Boeing completes software update for 737 Max planes that caused crashes in the past

Boeing has flown the 737 MAX with updated MCAS software for more than 360 hours on 207 flights.

Boeing has announced that it has finally completed the software update for the 737 Max planes that had caused deadly crashes in the recent past.

The Federal Aviation Administration (FAA) is yet to provide certification and Boeing is providing additional information related to how pilots interact with airplane controls and displays in different flight scenarios, according to an official release.

Boeing completes software update for 737 Max planes that caused crashes in the past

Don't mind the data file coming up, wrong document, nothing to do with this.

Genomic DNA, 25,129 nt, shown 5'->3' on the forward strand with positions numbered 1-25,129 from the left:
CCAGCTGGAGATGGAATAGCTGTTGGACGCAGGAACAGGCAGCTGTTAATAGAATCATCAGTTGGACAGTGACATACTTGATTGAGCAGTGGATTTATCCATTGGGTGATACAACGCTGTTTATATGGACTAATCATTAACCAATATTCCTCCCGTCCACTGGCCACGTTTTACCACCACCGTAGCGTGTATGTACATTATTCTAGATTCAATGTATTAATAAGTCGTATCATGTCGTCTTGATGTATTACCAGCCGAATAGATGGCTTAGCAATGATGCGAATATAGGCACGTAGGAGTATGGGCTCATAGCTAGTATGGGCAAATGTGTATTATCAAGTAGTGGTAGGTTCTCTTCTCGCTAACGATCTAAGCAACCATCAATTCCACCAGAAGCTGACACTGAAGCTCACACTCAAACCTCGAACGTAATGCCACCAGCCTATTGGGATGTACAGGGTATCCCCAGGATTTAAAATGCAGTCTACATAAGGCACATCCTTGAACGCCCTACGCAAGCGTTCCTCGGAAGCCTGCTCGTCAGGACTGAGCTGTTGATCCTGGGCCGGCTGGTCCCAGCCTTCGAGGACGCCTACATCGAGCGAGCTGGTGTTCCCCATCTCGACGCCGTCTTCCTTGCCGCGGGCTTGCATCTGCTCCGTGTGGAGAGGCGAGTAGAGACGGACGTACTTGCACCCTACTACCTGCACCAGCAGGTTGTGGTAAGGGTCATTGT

The Boeing 737 series first entered production in 1967.

To date, the company has flown the 737 MAX with updated MCAS software for more than 360 hours on 207 flights. Boeing says that the 737 Max with the updated MCAS software will be one of the safest airplanes ever to fly.

"With safety as our clear priority, we have completed all of the engineering test flights for the software update and are preparing for the final certification flight," Chief Executive Dennis Muilenburg told AFP in a statement. "The accidents have only intensified our commitment to our values, including safety, quality and integrity, because we know lives depend on what we do," he said.

The FAA has reportedly also called a 23 May meeting of international civil aviation regulators in Texas to discuss the FAA's process for clearing the 737 MAX to resume service.

With inputs from ANI and AFP.

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